Since the text of the introduced bill, the Sex Trade Survivors Justice & Equality Act,  is not available we reviewed Senator Liz Krueger’s tweets to find out more. Her tweets led us to the website of the New Yorkers for the Equality Model, illuminating the thinking behind the bill and the sleight of hand brought to bear in efforts to criminalize sex work, sex workers and to bolster policing at almost any cost to low income communities, immigrants and people of color.

The “bill summary” at the site hijacks the language of many years of advocacy to end the criminalization of sex workers and trans people’s lives in New York, without adhering to any of the policies that would actually create this change. The resources page for the “equality model” reveals the bill’s underlying anti-sex work philosophy, commitment to carceral approaches and equation of people’s efforts to secure their livelihood with violence.

While working in coalition to support efforts to educate about the bill, an advocate shared a link to an investigation by Propublica published in late 2020, that found that in New York City policing of the kind proposed by the “Equality Model” has targeted people of color and led to false arrests and sexual assaults by police officers. Since 2014 the city has had to pay over one million dollars in compensation to community members for rights violations.

Managing our own affairs!

The Best Practices Policy Project is now a tax exempt organization and has been operating independently of our former fiscal sponsor since December 17, 2020.

Running our own show has been hard won and we are sharing everything we are learning with our networks so others can do the same if they choose. Donations to the Best Practices Policy Project are tax deductible. Checks can be made out to and mailed to Best Practices Practices Policy Project, Inc at 8 Egbert Hill Rd, Morristown, NJ 07960. Donations can be made online via cc, debit and paypal. If you shop at Amazon (and not saying that you should but *if*) then send us some coins from them when you shop by clicking the button below.

Want to know how to support other organizations working for rights, providing services and organizing at the grassroots? The sector of organizations and activists working for rights very much needs donations no matter how small. Many organizations do outstanding work while receiving almost no support from mainstream funding agencies and your support will make a difference. The Desiree Alliance is currently seeking support. The Outlaw Project is setting up a housing project for transgender women in Arizona. The Black Sex Worker Collective is combining art and activism. New Jersey Red Umbrella Alliance is providing support to the sex workers of New Jersey. The St. James Infirmary provides compassionate and non-judgmental support to sex workers in San Francisco. Donations help keep food on the table for program participants, pays for outreach supplies (like hygiene kits, new socks, hats, gloves, scarves, etc), or help pay for reproductive and medical services for uninsured sex workers in need.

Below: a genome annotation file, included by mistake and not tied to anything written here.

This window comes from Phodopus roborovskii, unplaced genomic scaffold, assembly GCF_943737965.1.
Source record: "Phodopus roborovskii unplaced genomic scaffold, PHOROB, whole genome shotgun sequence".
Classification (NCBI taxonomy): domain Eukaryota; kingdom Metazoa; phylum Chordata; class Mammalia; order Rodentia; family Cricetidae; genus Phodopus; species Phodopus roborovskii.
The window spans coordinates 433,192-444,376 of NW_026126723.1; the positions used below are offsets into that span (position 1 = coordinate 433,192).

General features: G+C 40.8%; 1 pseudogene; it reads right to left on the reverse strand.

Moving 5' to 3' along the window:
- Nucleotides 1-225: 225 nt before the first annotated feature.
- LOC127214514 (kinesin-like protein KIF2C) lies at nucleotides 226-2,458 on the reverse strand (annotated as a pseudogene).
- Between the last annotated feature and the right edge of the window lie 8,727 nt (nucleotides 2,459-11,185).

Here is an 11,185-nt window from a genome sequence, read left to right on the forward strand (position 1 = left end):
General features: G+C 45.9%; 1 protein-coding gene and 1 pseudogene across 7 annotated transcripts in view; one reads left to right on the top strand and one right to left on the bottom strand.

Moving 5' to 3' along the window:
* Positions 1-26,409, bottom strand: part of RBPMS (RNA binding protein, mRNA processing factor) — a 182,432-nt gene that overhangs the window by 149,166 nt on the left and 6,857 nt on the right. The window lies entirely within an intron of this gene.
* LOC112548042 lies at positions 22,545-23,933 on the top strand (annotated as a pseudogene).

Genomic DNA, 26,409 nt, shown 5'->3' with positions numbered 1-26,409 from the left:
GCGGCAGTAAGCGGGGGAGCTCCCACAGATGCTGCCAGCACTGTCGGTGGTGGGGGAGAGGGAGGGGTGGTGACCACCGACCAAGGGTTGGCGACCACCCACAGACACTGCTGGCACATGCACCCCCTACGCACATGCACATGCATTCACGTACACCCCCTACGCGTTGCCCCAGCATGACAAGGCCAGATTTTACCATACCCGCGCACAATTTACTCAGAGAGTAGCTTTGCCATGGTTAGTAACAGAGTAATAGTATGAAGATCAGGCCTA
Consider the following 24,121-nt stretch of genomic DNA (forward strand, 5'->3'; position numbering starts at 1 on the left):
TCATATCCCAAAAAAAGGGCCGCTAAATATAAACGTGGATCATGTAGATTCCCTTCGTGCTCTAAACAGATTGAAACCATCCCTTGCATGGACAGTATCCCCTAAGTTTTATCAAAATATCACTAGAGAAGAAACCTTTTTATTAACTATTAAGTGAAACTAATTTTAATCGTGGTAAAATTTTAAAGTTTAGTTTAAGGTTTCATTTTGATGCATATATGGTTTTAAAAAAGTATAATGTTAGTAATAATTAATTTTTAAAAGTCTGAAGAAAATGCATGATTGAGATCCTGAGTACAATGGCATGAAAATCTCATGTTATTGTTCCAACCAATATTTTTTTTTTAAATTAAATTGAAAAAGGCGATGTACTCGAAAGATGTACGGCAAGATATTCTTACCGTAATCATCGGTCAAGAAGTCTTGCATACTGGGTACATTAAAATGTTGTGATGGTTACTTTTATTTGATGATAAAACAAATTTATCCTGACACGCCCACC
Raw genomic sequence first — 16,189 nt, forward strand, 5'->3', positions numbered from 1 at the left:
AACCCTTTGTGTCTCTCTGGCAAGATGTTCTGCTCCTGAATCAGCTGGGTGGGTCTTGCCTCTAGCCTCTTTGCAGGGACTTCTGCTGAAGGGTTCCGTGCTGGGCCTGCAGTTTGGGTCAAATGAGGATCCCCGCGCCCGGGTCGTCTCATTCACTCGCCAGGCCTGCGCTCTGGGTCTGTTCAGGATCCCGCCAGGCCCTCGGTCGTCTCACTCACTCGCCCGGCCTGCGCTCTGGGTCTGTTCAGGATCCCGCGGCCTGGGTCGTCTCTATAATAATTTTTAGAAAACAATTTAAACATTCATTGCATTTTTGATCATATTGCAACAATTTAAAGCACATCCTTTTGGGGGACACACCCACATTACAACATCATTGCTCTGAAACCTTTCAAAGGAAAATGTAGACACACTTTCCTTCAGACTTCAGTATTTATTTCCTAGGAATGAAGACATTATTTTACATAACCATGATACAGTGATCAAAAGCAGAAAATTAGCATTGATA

More information about the Best Practices Policy Project… The Best Practices Policy Project (BPPP) is dedicated to supporting organizations and advocates working with sex workers, people in the sex trade and related communities in the United States. We organize, produce materials for policy environments, address research and provide organizations and advocates with technical assistance. We are committed to anti-racism and anti-oppression. Everything that we do is guided by principles that protect the rights of people who engage in sex work in all its forms. BPPP is a member of the US Human Rights Network, the Network of Sex Work Projects and the Association for Women’s Rights in Development.


Contacts: N’Jaila Rhee, Penelope Saunders,, Cris Sardina,, Akynos,, Monica Jones,

Sex Worker Rights Groups have told the United Nations how the U.S. violates human rights: now the world is watching

Newark, NJ – November 5th, 2020  – On Monday November 9, 2020 the world will be watching as member states of the United Nations hold the United States accountable for its spectacular failures in ensuring the health and human rights of sex workers, transgender people, migrants and other communities harmed by the criminalization of sex work.